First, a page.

This experiment had a 2 (Semantic Priming: present, absent) 𝗑 2 (Visual Similarity: present, absent) 𝗑 4 (Anagram Type: primed lure, presented target, random, primed target) mixed design with Semantic Priming and Visual Similarity as between-subjects factors, and Anagram Type as a within-subjects factor. Since there was no difference in the rates of false insights produced by each counterbalancing condition in Experiment 1, we included both sets of stimuli in Experiment 2 but presented them randomly to participants so they were not included as a factor in our analyses. The Semantic Priming and Visual Similarity materials were the same as the first experiment. For the conditions without semantic priming, we presented lists of randomly generated words (created by https://randomwordgenerator.com) instead of the semantic associates lists. In these conditions, the anagrams were the same visually similar configurations (cosine of .85) used in Experiment 1 but lacked any semantic relation to the priming list. Because we expected the effect of anagram type to depend on the presence of semantic priming, these conditions served as controls to assess whether false insights would occur less frequently for the primed lure anagrams when there was no semantic relationship to the study list, despite being in a misleading configuration. For the conditions without visual similarity, we used the same priming lists as in Experiment 1 but did not compute a cosine similarity for any of the anagrams relative to their intended solution. Rather, for the three control anagrams, we scrambled the words using an online random word scrambling tool (instead of arranging them to resemble the correct solution at a.85 level of cosine similarity). Likewise with the primed lures, instead of arranging the incorrect solution to resemble a specific primed associate, we randomly scrambled it using the same tool. This process thereby removed the effect of visual similarity to investigate the possible interaction between semantic priming and anagram types. We expected this manipulation to demonstrate that regardless of how the anagrams were scrambled, primed lures would elicit false insights more than other anagram types simply due to their semantic association with the study list.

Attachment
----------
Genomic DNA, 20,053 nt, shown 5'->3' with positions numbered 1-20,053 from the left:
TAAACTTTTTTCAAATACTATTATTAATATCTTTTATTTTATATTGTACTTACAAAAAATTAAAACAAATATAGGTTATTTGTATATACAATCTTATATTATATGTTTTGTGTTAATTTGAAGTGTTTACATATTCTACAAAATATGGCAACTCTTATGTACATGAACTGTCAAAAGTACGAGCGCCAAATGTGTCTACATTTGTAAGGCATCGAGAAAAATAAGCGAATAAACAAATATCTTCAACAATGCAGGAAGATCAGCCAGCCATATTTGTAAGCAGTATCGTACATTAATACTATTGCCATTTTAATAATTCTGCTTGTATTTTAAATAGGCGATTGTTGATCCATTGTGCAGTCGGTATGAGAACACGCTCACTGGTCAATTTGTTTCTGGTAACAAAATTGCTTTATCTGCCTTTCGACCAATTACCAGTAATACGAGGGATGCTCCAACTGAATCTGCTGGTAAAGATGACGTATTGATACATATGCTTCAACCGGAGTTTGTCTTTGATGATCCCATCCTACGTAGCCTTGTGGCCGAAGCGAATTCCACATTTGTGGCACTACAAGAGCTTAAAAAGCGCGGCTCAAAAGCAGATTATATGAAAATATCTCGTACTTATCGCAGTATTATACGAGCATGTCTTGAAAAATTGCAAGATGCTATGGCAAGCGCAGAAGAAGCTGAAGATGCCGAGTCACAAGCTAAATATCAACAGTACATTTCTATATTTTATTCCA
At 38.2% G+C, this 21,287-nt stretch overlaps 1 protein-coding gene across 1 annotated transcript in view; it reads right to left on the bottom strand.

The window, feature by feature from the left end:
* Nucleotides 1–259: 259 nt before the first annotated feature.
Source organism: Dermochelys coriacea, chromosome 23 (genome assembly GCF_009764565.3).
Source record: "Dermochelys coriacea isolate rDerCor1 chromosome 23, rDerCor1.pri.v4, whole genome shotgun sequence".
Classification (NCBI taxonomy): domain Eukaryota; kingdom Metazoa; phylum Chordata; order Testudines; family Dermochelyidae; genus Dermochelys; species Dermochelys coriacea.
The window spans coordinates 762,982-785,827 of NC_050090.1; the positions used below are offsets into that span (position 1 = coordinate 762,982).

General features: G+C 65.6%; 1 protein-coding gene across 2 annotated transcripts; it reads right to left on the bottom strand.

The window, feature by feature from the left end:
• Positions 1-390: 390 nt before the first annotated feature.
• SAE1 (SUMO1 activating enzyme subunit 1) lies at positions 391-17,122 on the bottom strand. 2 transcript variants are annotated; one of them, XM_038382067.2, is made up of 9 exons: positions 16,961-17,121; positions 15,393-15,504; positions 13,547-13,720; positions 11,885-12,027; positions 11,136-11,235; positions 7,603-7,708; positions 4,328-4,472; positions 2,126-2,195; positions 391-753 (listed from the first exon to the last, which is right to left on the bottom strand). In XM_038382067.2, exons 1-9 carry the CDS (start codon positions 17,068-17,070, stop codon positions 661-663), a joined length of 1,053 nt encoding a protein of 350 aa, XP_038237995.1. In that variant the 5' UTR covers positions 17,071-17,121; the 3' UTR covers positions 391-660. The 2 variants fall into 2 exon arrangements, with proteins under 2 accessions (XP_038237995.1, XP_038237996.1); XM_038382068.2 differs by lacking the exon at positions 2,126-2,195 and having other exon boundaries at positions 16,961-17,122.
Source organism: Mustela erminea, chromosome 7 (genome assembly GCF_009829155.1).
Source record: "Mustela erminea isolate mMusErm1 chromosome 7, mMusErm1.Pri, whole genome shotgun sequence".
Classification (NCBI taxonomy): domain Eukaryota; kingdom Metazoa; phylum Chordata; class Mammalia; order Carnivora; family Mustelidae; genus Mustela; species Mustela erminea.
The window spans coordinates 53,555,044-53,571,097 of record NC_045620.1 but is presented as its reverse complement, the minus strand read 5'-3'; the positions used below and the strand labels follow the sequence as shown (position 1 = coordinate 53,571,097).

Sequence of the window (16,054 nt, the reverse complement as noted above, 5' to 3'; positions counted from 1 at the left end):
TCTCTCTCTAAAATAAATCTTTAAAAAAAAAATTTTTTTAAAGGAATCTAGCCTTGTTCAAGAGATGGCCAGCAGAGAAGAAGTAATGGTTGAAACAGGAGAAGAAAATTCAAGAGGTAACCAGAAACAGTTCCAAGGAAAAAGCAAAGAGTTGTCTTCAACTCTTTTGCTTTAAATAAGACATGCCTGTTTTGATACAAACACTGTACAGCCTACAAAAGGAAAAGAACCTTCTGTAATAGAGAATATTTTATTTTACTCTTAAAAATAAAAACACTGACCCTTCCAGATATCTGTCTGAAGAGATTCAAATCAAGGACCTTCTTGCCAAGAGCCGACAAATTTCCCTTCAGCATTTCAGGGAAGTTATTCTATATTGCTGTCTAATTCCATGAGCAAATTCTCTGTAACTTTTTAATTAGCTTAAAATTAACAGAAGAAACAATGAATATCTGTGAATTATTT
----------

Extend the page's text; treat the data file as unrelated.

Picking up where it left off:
We programmed the experiment to run as closely as possible to Experiment 1, with each word being presented at the same rate, and the answer boxes appearing for the same time and in the same fashion. One difference was that the word lists were not spoken aloud by the computer, but simply appeared on the screen instead.
Measures and procedure